The HELIX Summer Institute: Students tackle problem on behalf of Markham Stouffville Hospital

By Sophia Reuss

Several years ago, Dr. George Arnold, chief of innovation at Markham Stouffville Hospital (MSH), met Chris Dudley, director of HELIX, Seneca College’s entrepreneurship incubator, in the lobby outside an event hosted by Markham’s mayor. With Dudley were three students who were planning to showcase HELIX at the event. Under Dudley’s mentorship, each of the students had developed a health-related app. The students were eager to share their ideas with Arnold.

After a brief chat, Arnold found that the students had come up with great ideas, but that certain “logistical issues and a failure to understand how a medical system really works” would prevent the apps from ever succeeding. But the encounter left Arnold wondering, what if the students had an inside look at the medical system? With the necessary knowledge, could the students help tackle some of MSH’s trickiest challenges?

A similar lightbulb went off for Dudley, who alongside HELIX developer Kelly Parke was in the midst of creating a HELIX summer program to help students around the world develop the entrepreneurial mindset necessary to generate sustainable, scalable solutions to real-life problems. Why not pair up HELIX’s nascent Summer Institute with the hospital?


The first HELIX Summer Institute brought together 42 students – 26 Canadian and 16 international – for ten days of immersive critical thinking, brainstorming, and problem solving.

The problem? How to address the cognitive decline observed in MSH’s Alternative Level of Care (ALC) ward and improve the overall ALC patient experience. Patients in the ALC no longer need the services of their current setting and are waiting to be transferred or returned home. Arnold explains that many ALC patients suffer from mental health issues and that the lack of stimulation and attention in the ward often exacerbates certain behavioural issues.

“They’re kind of trapped because no one really wants them,” says Arnold. “It’s not a great place to find yourself.”

Students participated in sessions with 31 mentors and presenters and over 12 MSH stakeholders, including patients, patients’ loved ones, nurses, doctors, and hospital administrators.

Parke, who acted as lead mentor for the students, started by asking them to spend time exploring and understanding the problem from multiple perspectives – the “divergent” step in the process.

Students were placed into small groups and began approaching the problem through various exercises, activities, and sessions with mentors and partners. They also spent time observing the ALC ward and meeting with patients.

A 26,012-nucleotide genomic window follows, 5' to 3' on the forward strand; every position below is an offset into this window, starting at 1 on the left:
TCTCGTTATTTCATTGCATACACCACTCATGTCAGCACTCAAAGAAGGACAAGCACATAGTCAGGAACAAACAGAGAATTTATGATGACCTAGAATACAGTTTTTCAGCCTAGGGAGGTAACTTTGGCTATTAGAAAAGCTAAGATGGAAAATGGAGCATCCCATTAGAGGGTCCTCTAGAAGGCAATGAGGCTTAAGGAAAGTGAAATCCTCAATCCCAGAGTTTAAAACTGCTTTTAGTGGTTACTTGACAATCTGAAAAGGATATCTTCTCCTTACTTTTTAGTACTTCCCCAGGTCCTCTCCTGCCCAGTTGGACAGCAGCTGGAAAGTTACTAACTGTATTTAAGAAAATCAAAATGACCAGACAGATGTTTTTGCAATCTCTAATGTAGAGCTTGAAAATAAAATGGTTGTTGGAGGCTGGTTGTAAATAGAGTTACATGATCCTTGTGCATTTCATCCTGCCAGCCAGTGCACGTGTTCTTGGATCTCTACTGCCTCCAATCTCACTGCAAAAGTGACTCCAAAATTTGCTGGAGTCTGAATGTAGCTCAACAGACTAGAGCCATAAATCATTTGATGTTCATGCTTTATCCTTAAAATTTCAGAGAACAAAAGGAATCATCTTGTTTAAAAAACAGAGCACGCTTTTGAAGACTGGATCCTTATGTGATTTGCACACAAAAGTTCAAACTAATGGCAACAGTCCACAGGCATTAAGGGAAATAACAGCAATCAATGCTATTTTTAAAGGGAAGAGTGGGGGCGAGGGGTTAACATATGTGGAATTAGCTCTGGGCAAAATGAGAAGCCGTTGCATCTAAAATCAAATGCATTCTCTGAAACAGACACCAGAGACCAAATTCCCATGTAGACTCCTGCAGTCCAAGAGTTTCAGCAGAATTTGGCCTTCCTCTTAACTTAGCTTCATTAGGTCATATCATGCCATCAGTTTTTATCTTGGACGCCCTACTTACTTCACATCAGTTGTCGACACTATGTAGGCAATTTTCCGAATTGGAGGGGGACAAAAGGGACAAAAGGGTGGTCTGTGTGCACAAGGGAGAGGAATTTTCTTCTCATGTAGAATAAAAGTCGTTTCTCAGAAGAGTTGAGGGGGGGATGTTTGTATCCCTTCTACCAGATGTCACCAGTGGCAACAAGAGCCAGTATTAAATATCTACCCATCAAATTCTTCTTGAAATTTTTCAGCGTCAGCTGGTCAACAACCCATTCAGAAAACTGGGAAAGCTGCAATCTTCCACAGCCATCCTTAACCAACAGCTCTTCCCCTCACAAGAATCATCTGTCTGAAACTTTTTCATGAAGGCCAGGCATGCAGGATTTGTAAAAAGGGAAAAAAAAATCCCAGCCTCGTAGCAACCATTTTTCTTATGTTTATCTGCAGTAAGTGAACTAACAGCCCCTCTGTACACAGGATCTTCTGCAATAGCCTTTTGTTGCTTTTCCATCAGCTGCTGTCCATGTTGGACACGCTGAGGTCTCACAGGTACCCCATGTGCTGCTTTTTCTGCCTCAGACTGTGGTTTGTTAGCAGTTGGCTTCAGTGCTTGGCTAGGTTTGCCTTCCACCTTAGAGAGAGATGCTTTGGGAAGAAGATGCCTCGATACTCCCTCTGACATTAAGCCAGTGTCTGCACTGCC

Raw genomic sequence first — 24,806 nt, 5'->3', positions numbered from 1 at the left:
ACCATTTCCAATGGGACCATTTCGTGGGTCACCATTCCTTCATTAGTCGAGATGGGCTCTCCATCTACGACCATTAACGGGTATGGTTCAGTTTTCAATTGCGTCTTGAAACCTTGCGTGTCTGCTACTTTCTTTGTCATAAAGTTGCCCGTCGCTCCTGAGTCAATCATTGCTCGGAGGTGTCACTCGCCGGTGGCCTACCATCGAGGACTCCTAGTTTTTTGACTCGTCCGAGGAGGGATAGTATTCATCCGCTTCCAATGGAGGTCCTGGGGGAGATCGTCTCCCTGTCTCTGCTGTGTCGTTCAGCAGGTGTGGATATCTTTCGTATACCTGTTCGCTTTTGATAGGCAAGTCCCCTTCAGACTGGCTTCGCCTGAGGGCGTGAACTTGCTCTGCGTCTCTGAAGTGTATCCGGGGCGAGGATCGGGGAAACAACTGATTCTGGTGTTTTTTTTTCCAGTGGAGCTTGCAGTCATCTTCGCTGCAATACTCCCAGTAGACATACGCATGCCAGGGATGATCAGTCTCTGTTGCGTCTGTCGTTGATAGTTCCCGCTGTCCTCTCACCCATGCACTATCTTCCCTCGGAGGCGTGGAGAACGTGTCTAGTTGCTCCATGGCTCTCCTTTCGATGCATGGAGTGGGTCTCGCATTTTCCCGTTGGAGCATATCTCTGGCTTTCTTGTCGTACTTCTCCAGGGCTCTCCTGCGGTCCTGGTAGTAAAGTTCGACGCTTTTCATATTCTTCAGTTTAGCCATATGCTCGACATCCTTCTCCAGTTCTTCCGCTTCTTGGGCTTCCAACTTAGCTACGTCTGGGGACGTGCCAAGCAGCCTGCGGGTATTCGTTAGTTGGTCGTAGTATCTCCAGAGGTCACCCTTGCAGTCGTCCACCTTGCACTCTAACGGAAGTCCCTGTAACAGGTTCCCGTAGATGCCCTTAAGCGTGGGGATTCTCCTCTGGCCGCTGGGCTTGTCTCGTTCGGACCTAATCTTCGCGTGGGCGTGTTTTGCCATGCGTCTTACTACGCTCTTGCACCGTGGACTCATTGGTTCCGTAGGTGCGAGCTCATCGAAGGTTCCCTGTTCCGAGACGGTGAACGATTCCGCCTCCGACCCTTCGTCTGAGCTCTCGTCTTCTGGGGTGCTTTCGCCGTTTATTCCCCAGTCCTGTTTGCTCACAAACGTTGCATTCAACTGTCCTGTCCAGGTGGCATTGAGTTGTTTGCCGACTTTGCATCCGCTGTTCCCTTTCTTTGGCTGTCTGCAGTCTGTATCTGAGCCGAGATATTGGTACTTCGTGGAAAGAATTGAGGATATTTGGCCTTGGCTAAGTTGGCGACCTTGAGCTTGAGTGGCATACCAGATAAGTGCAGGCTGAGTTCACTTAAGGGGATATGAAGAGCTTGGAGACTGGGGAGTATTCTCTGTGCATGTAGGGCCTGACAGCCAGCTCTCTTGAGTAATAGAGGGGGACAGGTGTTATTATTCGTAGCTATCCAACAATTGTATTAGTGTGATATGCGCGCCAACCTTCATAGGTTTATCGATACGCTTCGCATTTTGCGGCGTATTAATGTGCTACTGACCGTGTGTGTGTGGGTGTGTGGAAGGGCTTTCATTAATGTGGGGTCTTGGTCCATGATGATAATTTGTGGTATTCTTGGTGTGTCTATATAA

“Everything that you do when you are in the room with all of the instructors is based on assumptions. But when we went there and talked to the stakeholders, the patients’ families, the nurses, the management staff at the hospital, everything changed,” remembers Rebeca Souza, one of the student participants.

Through several days of immersion in the ward, “the students became passionate about this problem,” Dudley says. “We had a couple of students going into the hospital at different hours — going in at midnight — just to see how people were sleeping, hear the noise level, it was incredible.”

The groups eventually hit their “convergence point,” which is what Parke calls the point at which the ideas start to connect, and settled on six ideas — ranging from colour light therapy to volunteer software and a custom-built nurse station gate. The student groups then entered a rapid prototyping phase to build out their solutions, before presenting their ideas to and receiving feedback from hospital stakeholders.

Souza’s team’s solution, 4Sensory, is a multi-sensory stimulation unit to support dementia patients. The unit is equipped with motion sensors and facial and voice recognition technologies to quantify the patients’ engagement and progression. It was selected by the hospital as one of the solutions their innovation team will expand on.

For Dudley and Parke, the program’s success extends beyond any individual idea developed during the ten days.

“We’re giving them an entrepreneurial mindset, so now they have a roadmap for how to innovate and deal with a problem. That was the big takeaway from our perspective,” Dudley says.